In late 1995, engineers and producers sat down with Elisabeth Schwarzkopf at the Abbey Road studios of EMI in London, to remaster her 1956 recording of Der Rosenkavalier for compact disc. The result is described as not just a re-mastering but a re-engineering of the performance originally supervised by Schwarzkopf's husband Walter Legge, and it is always mentioned as one of the best recordings of Rosenkavalier available. This week week on the Lyric Stage we have selections from that recording.
Hugo von Hoffmanstahl's libretto tells the story of four main characters: the aristocratic Marschallin, so called because her conveniently absent husband is a field marshal, her very young lover Count Octavian, her oafish cousin Baron Ochs and Ochs' prospective fiancee Sophie, daughter of a rich bourgeois. At the Marschallin's suggestion , Ochs gets Octavian to act as his Rosenkavalier and present the ceremonial silver rose to Sophie. But when Octavian meets Sophie they fall in love at first sight. By a comic intrigue they get rid of Ochs with the help of the Marschallin, who then yields Octavian to the younger woman, thus coming to terms with the onward passage of time.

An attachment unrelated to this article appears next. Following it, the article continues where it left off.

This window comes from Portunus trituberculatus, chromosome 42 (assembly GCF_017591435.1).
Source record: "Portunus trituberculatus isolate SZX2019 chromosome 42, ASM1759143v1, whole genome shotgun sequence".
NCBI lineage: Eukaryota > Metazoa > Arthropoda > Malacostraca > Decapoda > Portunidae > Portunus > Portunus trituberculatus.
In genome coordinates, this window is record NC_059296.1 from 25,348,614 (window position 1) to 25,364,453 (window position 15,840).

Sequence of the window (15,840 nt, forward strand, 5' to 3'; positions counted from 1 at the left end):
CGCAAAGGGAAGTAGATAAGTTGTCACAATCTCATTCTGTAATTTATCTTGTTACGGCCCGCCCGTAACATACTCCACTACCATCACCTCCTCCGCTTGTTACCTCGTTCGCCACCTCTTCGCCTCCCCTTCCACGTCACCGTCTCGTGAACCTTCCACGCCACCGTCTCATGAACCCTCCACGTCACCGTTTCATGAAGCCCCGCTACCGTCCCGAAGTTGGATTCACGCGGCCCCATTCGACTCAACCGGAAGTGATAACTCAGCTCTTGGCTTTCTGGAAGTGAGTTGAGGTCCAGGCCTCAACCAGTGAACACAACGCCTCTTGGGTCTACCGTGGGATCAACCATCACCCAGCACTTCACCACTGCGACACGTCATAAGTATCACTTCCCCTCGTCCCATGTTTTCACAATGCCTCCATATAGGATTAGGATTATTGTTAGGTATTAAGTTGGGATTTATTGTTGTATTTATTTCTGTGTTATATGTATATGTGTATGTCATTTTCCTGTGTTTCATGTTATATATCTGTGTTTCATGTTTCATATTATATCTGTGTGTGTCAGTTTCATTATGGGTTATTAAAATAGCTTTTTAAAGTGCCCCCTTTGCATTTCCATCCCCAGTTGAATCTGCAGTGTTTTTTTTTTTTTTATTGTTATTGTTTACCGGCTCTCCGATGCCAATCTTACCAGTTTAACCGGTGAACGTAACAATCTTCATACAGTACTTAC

The highlights are almost entirely from the music of the Marschellin, Octavian and Sophie. Soprano Elizabeth Schwarzkopf sings the Marschelin, mezzo-soprano Christa Ludwig the trouser role of Octavian, and soprano Teresa Stich-Randall sings Sophie . The Italian Tenor early in the music is Nicolai Gedda. Herbert Von Karajan conducts The Philharmonia Chorus and Orchestra.